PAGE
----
Kim Jong Un warns of 'serious consequences' if coronavirus infects North Korea

North Korean leader Kim Jong Un has called for stronger efforts to guard against coronavirus and warned of ‘serious consequences’ if the deadly bug spreads to the country.

During a meeting of the ruling party, Kim demanded the anti-epidemic headquarters strengthen screening and tests to seal off all ‘channels and space through which the infectious disease may find its way’, Pyongyang’s official Korean Central News Agency said Saturday.

He emphasised that quarantine instructions must be obeyed ‘unconditionally’ and called for the strict enforcement of preventative measures against what he described as a tricky virus that spreads rapidly.

The agency quoted Kim telling the politburo meeting of the Workers’ Party: ‘In case the infectious disease spreading beyond control finds its way into our country, it will entail serious consequences.’





It comes as South Korea again posted a record daily jump in infections, with 594 new cases on Saturday taking the tally to 2,931.

South Korea is grappling with the largest outbreak of the virus outside China, as a new death took the toll there to 17.

The North has yet to report its first infection from Covid-19, but it has been pushing a tough campaign described as a matter of ‘national existence’.

It has shut down nearly all cross-border traffic, banned tourists, intensified screening at entry points and mobilized tens of thousands of health workers to monitor residents and isolate those with symptoms.

Experts say an epidemic in North Korea could be dire because of its chronic lack of medical supplies and poor health care infrastructure. But the country’s self-imposed lockdown could also hurt an economy already battered by stringent US-led sanctions over its nuclear weapons and missile program.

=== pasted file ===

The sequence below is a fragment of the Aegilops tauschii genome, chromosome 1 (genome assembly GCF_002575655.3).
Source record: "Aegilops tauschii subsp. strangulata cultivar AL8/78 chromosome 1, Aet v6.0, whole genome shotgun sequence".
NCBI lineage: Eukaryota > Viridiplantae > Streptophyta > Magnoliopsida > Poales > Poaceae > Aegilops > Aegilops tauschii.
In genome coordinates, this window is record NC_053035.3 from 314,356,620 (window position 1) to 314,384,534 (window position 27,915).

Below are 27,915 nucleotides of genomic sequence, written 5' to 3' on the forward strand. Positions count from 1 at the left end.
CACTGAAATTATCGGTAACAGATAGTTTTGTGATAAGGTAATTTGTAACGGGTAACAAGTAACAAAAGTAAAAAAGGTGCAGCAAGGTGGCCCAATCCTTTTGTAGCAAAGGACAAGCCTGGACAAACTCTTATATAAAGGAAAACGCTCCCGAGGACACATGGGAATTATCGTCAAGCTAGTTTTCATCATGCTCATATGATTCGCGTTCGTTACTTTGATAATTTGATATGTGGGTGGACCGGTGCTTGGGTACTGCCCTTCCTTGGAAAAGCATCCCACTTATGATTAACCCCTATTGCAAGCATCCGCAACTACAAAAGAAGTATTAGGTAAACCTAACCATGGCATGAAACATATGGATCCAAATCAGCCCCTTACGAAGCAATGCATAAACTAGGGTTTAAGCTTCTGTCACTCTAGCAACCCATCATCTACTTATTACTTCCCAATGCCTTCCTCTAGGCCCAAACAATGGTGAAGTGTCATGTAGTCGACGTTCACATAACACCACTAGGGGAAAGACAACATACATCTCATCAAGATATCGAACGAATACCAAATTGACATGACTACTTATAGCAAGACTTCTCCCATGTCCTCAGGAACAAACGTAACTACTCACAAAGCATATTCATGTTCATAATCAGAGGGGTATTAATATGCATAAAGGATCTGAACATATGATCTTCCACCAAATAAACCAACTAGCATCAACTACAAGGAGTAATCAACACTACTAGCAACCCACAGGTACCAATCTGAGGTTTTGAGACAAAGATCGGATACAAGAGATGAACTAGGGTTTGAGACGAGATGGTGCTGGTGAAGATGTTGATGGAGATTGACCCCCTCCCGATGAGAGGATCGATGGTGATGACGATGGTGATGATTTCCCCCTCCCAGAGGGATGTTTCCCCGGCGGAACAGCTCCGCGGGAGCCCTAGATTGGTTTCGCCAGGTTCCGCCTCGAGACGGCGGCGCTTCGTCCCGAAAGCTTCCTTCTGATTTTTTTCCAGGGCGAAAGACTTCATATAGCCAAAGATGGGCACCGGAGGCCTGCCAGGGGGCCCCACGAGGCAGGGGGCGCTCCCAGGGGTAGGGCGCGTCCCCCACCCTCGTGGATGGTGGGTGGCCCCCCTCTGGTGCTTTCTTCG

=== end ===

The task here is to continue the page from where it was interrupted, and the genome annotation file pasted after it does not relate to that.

State media reported that Kim also stressed that the country’s economic goals should be met without fail amid strengthened anti-epidemic efforts.

Across the border, citizens in South Korea were urged to stay indoors amid warnings they were at a ‘critical moment’ in the battle to stop the virus spreading further.

Vice health minister Kim Kang-lip told a briefing: ‘We have asked you to refrain from taking part in public events, including a religious gathering or protest, this weekend.


The rapid spread of the coronavirus has fuelled fears of a pandemic, with six countries reporting their first cases this week as the World Health Organization raised its global risk alert to “very high”.

In China, it has killed more than 2,800 people and infected about 79,000 after it emerged late last year in the central city of Wuhan.

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